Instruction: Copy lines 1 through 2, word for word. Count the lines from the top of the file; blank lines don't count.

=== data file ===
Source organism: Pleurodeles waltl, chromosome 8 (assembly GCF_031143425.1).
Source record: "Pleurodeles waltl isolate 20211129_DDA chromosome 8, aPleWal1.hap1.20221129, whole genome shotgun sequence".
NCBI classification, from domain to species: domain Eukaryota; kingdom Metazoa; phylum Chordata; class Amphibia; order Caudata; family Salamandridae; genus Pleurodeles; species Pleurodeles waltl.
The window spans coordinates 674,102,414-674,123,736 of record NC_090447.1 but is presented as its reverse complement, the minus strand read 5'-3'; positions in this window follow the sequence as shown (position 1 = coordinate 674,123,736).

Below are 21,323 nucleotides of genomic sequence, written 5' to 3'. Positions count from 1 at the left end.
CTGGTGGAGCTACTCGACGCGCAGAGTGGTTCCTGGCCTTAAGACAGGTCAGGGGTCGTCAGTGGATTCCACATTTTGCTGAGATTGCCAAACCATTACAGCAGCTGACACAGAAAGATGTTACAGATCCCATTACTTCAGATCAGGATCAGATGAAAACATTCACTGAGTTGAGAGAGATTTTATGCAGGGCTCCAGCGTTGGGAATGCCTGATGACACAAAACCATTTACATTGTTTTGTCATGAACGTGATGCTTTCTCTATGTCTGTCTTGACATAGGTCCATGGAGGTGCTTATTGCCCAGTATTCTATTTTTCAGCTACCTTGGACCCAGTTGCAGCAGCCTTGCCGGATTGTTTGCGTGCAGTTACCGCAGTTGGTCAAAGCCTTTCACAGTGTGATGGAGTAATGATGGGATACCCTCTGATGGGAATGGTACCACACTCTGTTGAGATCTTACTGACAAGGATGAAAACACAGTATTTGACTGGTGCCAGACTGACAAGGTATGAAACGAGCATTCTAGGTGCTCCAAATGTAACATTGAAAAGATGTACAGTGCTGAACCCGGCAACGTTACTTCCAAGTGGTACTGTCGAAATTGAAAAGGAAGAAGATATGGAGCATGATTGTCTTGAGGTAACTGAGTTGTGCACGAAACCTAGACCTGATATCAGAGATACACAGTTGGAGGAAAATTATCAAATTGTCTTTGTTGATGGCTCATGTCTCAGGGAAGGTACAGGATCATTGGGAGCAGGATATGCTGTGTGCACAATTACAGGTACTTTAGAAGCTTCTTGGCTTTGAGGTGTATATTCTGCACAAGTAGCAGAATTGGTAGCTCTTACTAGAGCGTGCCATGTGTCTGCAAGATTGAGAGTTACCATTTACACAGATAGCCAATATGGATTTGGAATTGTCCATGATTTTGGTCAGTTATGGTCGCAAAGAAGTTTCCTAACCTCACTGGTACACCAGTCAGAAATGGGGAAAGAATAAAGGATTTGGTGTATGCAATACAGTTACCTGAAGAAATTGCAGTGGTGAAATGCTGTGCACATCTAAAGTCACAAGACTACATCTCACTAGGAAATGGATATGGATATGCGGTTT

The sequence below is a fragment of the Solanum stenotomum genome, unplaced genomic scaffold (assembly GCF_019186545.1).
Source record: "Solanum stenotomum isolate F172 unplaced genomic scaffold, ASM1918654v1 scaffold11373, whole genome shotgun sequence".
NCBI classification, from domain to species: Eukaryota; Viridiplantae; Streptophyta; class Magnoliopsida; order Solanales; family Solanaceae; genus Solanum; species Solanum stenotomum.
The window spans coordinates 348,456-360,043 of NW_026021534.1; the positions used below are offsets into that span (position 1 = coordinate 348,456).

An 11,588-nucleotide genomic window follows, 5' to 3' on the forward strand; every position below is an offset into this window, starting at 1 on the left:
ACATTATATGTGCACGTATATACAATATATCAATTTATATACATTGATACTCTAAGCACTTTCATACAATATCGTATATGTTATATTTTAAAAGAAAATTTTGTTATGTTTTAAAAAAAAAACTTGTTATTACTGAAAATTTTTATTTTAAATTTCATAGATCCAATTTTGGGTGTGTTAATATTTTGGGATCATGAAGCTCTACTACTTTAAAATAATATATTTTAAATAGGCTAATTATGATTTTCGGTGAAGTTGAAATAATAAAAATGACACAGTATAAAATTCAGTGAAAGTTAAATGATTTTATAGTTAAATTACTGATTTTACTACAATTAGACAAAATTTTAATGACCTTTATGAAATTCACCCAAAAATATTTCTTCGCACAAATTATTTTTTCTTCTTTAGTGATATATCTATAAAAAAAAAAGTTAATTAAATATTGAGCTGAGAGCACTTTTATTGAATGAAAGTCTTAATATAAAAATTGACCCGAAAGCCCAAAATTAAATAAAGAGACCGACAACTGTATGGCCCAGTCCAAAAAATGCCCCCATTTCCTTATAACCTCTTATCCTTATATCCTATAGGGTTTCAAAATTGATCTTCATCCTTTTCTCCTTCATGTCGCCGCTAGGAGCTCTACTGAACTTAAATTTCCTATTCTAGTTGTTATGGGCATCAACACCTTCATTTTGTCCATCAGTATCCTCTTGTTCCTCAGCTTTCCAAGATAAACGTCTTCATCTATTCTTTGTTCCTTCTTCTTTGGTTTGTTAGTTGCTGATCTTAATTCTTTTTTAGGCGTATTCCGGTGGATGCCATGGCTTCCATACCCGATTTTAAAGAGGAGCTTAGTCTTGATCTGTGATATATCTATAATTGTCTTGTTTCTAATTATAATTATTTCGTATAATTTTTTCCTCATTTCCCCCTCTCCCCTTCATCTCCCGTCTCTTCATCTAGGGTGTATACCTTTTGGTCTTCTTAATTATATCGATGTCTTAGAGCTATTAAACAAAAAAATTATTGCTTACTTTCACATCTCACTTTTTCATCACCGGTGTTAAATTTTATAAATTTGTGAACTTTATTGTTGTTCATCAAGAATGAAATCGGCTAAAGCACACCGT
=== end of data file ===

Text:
Source organism: Pleurodeles waltl, chromosome 8 (assembly GCF_031143425.1).
Source record: "Pleurodeles waltl isolate 20211129_DDA chromosome 8, aPleWal1.hap1.20221129, whole genome shotgun sequence".